The 3 Significant Challenges for CIOs in Asia Pacific

Last week I posted an article entitled: Feng Shui, Do You Have the Energy for Business Success, which was written for another project that didn’t go ahead. The other article I put together was an interview with Dane Anderson, Vice President, Research Director and Region Manager for Forrester Research. Once again – not strictly communications related – however for marketing and communications professionals working within the ICT industry, Dane’s advice is perfect for helping you target and hone your communication strategies for Asia Pacific based on the very real challenges CIOs are discussing. Dane is at the front line, talking to CIOs all the time, and he offers great perspective on these primary challenges. Let me know your thoughts when you get a chance?



The Three Significant Challenges for CIOs in Asia Pacific

By Andrea Edwards

Asia Pacific is behind the rest of the world in new technology adoption, and considering the benefits ‘Technology as a Service’ promises, I wanted to understand why. There is no question a paradigm shift in what technology delivers has taken place, and it is apparent CIOs in the AP region need to embrace this new world. The fundamental shift CIOs must make is to move away from delivering IT to becoming a service centre to their customers. To understand the challenges CIOs are facing, specifically within Asia Pacific, I spoke with Dane Anderson, Vice President, Research Director and Region Manager, Forrester Research, Asia Pacific, to get clarity on what he believes are the biggest road-blocks to adoption.

What are the Biggest Challenges Facing CIOs in Asia Pacific Today?

“The first and biggest challenge is ‘Bring Your Own Device’ (BYOD) to work, which means loss of control for CIOs. The consumerization of IT is creating tremendous pressure, as more executives bring external devices into the workplace. This is not new, but for CIOs in Asia it is becoming a challenge. The iPad, in particular, stands out in this region because it is a major success with CEOs. Having the most senior person in an organisation a strong advocate, the message from business leaders to CIOs is clear – figure it out. However, working out how to integrate external devices into an organisation is not easy, and I see this as the number one challenge for CIOs in Asia Pacific.

“The second is speed of change. In the past, when enough demand was reached, or the company made a strategic decision to implement a new solution, a change was made. Today, users don’t have to wait. End-users of IT have access to thousands of enterprise ready apps online instantly. No effective CRM system in place? Go to Need to share documents anywhere on any device? Go to Google docs or Drop Box and you’re done. Need more effective collaboration between your geographically dispersed team? Go to WebEx and download it. Today, when professionals want a solution they have choices. The significant challenge for IT departments is working out how to manage the security and data integration aspects.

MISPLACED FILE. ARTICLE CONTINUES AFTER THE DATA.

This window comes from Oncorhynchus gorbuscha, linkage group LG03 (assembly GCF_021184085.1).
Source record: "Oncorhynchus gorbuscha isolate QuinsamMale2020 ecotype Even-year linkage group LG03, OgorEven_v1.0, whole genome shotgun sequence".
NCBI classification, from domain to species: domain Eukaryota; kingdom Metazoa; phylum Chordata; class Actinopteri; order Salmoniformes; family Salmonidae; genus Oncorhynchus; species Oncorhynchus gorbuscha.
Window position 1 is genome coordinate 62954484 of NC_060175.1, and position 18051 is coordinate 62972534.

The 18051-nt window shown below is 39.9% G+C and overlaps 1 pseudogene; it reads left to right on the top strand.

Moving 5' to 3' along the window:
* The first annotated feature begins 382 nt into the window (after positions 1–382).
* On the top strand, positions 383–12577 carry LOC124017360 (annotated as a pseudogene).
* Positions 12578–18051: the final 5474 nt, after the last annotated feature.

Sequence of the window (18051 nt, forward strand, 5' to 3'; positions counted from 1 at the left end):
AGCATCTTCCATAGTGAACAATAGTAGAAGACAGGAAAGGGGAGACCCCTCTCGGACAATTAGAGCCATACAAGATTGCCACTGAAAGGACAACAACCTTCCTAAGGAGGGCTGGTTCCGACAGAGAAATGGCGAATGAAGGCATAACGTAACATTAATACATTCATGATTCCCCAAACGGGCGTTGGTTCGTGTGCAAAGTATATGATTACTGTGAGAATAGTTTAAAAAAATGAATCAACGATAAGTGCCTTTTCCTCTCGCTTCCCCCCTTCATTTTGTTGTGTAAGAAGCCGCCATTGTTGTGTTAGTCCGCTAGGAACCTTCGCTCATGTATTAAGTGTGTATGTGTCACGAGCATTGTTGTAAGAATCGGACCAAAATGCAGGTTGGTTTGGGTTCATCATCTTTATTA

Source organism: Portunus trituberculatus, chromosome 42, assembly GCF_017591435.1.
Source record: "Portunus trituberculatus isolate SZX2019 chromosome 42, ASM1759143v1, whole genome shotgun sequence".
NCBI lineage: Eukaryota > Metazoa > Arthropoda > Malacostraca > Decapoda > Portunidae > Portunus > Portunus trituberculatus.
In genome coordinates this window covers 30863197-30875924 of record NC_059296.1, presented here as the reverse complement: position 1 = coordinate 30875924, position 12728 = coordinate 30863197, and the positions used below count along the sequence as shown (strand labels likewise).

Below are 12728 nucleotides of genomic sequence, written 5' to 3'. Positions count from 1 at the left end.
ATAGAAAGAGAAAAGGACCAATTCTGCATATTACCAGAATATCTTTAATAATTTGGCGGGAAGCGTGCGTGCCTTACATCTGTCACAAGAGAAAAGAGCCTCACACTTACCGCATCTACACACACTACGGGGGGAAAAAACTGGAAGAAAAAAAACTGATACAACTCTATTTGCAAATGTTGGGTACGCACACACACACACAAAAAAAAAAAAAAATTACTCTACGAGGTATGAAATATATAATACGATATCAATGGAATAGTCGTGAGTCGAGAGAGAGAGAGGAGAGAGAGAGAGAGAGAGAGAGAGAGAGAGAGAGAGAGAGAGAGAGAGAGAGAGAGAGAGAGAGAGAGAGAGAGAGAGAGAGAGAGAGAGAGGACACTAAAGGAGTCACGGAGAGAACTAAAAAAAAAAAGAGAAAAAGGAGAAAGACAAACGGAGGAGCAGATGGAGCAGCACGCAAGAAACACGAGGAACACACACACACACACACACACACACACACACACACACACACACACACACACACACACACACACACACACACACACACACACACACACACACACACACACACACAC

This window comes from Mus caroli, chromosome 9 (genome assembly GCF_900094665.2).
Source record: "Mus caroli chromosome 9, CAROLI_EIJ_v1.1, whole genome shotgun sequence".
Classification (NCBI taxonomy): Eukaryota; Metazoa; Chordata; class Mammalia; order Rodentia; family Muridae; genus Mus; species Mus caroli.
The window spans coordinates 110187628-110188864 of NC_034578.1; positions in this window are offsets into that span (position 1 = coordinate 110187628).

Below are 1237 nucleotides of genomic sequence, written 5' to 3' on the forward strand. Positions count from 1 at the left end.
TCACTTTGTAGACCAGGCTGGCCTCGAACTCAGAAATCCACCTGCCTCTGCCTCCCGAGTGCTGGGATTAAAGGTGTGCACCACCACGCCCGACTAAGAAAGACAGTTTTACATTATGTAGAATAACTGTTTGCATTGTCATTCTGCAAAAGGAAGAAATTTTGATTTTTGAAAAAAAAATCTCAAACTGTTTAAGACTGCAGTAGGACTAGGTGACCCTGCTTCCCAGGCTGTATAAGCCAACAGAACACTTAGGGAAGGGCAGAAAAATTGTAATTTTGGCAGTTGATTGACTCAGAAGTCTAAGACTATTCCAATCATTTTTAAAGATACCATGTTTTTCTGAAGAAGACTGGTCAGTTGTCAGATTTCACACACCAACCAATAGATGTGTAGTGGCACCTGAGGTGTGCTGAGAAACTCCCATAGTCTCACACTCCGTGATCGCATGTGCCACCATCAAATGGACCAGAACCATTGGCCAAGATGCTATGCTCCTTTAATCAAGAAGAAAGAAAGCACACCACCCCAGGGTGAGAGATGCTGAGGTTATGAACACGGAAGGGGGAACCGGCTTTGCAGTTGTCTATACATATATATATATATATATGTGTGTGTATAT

“The third aspect has to be confusion. Today, everyone is talking Cloud, virtualization, Software as a Service (SaaS), Infrastructure as a Service (IaaS) and more. I believe CIOs are finding it confusing, confronting and overwhelming, which is resulting in apathy. SaaS and IaaS are cheaper, it scales, providing enterprises with world class access to the latest technology at all times. CIOs are testing Cloud and virtualization solutions, working out how they can deal with usage spikes, manage security implications, and so on. Some ignore it, while others recognise the need to change, but don’t know where to start. I believe CIOs of large organisations must embrace these new solutions. Today it’s about the pace of change; therefore, setting yourself up to be nimble is how you will be able to compete in the future.”

So How do CIOs overcome these challenges?

“I believe CIOs need to stand back and assess what business benefits these solutions bring to their organisation, including cost savings. They need to honestly ask themselves: what do I fear? And then work out how to manage those fears. I think the core area CIOs need to focus on is securing data and applications behind the firewall. To do this, they need to change to a service mentality and become a service centre for their customers.

“Changing to a service centre is a major shift for CIOs, one I expect will really take hold in future generations, as the “old way” of delivering IT reaches retirement age. In the early days of IT, what end-users accessed at work was superior to home technology. This is now reversed. As such, users of technology want access to the best solutions at all times, and that is leaving IT teams scrambling to keep up with demand. Before they could move slowly because everyone did, now if they continue – as they are doing in Asia – they will not be able to deliver superior IT experiences to their customers.

“If I put it simply I’d say Pandora’s Box is now officially open and CIOs are no longer in a position to control the end-user experience. If the CIO does not deliver what the end-user wants, they will get it anyway. It’s a scary time for CIOs, so a conservative, risk-averse approach is not going to help. The box is open and you can’t put “it” back in – so work out how to manage it, and make it your priority to secure data and applications behind the firewall.”

Times have certainly changed, with everyone from the CEO to Generation Y relishing in new technology. From speaking to Dane, it seems they’re going to get it, whether the CIO delivers it or not.

About Andrea

Andrea Edwards is a communications strategist, writer and prolific blogger, based in Singapore, working hard to elevate the art of business story telling in Asia Pacific.


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